All of this is written in the most rambly, overdescriptive, style that is supposed to be ominous or evocative but fails utterly because it is so convoluted and so constantly interrupted with the massive info-dumps. In trying to make me care about these three people, the author forces a huge amount of information about them, shoe-horned in without rhyme or reason and in the driest, dullest style possible. Unlike Dorothy who had me invested as her story was SHOWN in dramatic, poetic, amazing detail, this dull recounting forced in every time a character stood still for two seconds didn’t just leave me not caring about these characters, it left me actively hoping something would kill and eat them so we could move onto something more interesting. The endless description is so clunky and unnatural that they feel LESS like actual people than if the info had been left out.

There’s an added problem that Part One, in all its glory, pretty much gives us a strong idea of exactly what happened to the town, if not in great detail. So the ominous mystery of the bad stuff about to happen to the family of three never really develops because I already know the answer. The great revelations have already been revealed which, added to the fact I really really do not care what happens to any of them, leaves the whole book with a decided lack of tension.

And there’s how it’s written – this book is written in the first person from Dorothy’s point of view; while at the same time it’s an all knowing narrator. So Dorothy will describe Natalie looking at her as “Natalie looked at me” and then have a full detailed (incredibly, unnecessarily detailed) description of what Natalie was thinking, despite us not seeing the scene from Natalie’s POV. It’s a really jarring tool that doesn’t help me get into the book at all and it made the constant description of every little thought and memory seem even more jarring and unnecessary than a classic all knowing narrator would have.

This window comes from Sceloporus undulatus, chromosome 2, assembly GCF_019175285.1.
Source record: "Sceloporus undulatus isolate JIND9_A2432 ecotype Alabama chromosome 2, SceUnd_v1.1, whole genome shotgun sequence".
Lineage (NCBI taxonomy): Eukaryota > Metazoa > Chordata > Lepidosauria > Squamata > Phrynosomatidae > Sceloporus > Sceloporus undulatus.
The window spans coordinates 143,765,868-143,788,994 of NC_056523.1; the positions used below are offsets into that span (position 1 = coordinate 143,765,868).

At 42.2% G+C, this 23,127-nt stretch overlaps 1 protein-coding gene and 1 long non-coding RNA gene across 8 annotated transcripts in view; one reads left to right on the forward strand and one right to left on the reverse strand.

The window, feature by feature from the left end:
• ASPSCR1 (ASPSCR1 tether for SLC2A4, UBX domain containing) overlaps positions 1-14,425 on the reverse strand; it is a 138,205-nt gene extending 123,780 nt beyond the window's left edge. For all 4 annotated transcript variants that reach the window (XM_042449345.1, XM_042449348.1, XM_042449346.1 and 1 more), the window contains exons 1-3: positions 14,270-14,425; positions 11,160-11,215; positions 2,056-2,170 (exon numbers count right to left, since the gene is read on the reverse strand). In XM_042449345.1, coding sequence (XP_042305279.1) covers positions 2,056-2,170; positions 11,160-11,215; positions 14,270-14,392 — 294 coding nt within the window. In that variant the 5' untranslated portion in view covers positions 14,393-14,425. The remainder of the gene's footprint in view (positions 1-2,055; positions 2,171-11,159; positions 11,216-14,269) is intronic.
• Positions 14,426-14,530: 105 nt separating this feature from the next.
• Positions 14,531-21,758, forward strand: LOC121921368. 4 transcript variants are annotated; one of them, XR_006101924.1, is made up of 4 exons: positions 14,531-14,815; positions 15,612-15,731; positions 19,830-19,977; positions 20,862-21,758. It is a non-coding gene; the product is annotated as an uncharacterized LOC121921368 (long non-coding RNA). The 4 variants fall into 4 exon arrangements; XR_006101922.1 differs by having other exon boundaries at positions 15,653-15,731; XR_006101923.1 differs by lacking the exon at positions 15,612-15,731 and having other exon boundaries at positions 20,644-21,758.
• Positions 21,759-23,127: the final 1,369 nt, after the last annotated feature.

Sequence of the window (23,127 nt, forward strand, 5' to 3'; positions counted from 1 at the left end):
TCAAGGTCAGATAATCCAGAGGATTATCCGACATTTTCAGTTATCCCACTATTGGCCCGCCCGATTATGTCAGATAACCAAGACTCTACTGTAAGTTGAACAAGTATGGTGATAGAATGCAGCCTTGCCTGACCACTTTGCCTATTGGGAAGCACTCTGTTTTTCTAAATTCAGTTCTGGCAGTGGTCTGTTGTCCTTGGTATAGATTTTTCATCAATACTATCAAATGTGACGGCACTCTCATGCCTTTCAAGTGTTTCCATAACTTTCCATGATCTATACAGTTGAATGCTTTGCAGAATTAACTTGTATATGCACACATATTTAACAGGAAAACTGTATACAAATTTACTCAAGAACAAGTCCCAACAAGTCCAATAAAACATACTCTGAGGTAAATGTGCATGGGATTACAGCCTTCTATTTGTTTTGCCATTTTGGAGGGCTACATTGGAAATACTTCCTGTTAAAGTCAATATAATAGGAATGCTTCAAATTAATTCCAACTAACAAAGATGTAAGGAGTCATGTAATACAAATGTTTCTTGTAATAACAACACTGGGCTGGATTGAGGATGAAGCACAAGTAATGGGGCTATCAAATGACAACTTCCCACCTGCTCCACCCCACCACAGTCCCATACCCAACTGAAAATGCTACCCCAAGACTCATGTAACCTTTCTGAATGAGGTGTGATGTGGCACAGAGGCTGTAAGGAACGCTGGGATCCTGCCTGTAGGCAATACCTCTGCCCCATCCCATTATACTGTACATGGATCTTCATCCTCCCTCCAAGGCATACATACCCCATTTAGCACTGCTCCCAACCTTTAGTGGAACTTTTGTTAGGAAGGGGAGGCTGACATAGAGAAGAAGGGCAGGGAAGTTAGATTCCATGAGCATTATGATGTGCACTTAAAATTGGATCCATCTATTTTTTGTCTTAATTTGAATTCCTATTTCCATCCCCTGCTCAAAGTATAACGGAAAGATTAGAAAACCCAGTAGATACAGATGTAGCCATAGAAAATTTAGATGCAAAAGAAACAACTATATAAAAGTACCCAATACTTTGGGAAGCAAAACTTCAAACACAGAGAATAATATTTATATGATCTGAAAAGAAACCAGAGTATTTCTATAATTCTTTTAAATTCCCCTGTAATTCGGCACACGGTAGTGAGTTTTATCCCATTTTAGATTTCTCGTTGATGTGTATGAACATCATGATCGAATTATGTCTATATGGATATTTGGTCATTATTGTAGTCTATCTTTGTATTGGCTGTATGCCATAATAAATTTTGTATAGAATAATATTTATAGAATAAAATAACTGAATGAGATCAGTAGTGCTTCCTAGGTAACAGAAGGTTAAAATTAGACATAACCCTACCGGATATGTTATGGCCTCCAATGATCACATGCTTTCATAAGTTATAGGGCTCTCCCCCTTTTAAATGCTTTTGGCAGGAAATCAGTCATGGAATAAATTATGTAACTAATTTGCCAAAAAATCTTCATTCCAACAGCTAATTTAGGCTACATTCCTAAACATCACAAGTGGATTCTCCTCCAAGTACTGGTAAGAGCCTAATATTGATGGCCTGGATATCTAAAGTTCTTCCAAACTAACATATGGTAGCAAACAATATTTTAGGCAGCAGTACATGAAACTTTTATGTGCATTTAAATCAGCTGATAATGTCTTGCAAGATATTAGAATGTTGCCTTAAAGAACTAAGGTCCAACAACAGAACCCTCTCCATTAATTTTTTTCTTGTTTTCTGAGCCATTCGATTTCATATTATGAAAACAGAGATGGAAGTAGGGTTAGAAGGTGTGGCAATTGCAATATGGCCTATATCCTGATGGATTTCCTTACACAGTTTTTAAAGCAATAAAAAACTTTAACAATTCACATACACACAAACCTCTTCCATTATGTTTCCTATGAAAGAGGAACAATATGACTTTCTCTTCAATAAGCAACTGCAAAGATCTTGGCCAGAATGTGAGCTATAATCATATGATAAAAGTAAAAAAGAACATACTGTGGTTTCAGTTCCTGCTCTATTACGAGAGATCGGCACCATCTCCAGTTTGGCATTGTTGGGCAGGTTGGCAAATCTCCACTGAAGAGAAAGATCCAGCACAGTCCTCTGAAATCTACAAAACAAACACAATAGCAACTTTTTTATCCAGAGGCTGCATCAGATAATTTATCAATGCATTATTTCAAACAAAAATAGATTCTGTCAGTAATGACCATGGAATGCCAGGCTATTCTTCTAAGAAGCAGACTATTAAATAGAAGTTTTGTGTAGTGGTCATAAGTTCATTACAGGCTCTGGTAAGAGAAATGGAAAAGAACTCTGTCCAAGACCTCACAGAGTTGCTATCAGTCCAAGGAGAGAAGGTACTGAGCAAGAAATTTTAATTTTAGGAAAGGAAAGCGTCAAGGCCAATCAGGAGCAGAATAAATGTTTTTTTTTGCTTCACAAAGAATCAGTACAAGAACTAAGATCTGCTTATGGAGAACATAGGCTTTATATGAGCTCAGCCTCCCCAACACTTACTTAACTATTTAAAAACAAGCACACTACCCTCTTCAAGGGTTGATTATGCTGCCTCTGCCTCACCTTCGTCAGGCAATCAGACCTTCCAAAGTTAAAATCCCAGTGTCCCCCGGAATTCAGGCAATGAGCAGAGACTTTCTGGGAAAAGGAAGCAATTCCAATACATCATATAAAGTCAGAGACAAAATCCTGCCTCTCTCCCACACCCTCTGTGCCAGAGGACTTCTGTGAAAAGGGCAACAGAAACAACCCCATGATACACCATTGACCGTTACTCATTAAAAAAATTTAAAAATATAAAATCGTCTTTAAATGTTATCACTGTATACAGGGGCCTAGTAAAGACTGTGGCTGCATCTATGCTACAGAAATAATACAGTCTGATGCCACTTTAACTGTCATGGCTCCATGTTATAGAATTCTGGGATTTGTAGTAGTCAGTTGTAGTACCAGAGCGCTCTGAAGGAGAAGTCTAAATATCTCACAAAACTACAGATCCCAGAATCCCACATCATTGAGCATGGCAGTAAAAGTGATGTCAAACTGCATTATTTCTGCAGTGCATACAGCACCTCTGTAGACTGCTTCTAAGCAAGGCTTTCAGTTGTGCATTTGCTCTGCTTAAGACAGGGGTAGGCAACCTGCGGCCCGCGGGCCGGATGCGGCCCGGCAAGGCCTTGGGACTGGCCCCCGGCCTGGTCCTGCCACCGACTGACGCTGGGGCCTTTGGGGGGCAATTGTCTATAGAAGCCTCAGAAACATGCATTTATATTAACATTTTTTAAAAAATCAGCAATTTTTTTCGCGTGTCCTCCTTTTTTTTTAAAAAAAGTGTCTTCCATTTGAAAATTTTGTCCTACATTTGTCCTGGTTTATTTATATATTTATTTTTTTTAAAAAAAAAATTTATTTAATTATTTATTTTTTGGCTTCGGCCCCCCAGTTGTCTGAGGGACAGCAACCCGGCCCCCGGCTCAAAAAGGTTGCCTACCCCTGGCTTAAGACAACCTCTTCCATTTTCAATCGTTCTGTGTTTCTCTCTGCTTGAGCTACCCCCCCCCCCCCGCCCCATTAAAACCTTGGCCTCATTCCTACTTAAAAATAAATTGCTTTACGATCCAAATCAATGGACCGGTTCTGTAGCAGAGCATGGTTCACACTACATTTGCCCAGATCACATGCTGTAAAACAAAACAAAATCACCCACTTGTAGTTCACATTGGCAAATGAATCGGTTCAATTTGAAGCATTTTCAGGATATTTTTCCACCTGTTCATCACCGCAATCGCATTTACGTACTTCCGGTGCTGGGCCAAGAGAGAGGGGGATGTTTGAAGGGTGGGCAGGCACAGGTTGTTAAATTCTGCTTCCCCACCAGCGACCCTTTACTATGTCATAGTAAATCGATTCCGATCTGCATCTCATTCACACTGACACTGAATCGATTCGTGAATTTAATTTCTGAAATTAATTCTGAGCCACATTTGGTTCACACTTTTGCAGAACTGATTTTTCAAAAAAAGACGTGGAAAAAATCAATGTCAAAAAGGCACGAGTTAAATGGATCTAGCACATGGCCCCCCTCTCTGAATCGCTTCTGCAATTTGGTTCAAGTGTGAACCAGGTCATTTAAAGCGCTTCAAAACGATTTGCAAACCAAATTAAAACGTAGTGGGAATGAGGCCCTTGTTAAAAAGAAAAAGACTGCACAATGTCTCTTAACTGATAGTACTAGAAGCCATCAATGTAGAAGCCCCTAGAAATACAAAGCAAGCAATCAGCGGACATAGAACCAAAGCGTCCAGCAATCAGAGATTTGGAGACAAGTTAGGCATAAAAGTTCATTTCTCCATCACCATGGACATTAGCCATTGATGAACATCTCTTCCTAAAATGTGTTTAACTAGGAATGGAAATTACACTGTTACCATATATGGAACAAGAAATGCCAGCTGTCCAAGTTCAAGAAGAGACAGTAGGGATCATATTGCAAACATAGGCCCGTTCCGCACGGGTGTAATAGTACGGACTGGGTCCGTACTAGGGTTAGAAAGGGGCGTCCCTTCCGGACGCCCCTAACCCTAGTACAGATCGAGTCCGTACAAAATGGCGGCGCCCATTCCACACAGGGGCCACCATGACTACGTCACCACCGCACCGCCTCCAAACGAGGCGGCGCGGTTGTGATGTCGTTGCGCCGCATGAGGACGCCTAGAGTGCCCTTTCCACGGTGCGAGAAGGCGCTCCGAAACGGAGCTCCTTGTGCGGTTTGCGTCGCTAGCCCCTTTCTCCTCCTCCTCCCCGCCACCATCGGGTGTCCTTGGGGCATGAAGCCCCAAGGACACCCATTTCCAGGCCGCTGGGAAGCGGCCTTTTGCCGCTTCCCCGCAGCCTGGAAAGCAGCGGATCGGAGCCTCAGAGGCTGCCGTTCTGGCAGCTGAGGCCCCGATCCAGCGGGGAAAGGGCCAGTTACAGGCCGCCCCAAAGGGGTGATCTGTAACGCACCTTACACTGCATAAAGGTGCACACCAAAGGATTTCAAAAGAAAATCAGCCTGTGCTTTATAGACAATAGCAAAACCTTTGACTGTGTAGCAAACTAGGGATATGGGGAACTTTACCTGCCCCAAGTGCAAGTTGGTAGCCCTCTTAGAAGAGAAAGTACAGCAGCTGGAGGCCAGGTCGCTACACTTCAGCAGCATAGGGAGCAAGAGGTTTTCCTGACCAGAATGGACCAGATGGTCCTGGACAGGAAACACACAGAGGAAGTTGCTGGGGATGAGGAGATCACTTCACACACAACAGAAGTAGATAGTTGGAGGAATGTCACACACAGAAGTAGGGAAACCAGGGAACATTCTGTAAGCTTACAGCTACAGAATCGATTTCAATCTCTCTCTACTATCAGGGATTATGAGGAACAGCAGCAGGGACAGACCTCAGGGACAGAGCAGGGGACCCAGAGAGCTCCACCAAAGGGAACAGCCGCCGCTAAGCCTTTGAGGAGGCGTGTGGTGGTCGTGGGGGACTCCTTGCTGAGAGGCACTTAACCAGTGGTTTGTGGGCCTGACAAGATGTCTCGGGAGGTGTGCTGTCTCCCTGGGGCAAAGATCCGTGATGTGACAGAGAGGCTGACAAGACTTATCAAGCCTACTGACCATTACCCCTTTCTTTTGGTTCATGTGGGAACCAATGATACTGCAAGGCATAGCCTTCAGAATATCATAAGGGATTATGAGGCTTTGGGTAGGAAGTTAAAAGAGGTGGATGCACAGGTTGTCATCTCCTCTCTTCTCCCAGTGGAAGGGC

And I have no freaking clue what happened to Angel, between obsessing over fairground rides and randomly stripping naked I just gave up trying to understand. There was a lot of random inserts that just happened – like Natalie and Brooke suddenly having hallucinations and disappearing doors – it didn’t do anything. I expect it was to add to the random build up of tension, but it made no sense for Dorothy (and there’s no-one else who could have created these illusions) to do it. It’s just THERE as padding for more angst/fear/tension attempt.

The only reason I didn’t DNF this book is vaguely clinging to the hope it would return to its former glory. It didn’t. The only reason this book didn’t get 0.5 Fangs is because Part One is truly excellent with lots of commentary on patriarchy, history, freedom, some truly excellently emotional scenes and some genuine awesomeness.

Part Two was just awful to me. Rambly, clumsily written, full of info-dumps, a pre-revealed mystery, characters who were not remotely compelling or interesting, a clunky POV, unnecessary scenes and a lot of bogged down description with stalled, broken pacing. We had some attempts at strength by presenting Brooke as capable, intelligent, determined through her history and actions – but it’s so clumsily written I can’t remotely get behind her. Part Two of the book is just written in a style that grates on me, it’s too full, too packed, too bloated with no connection to the characters from me.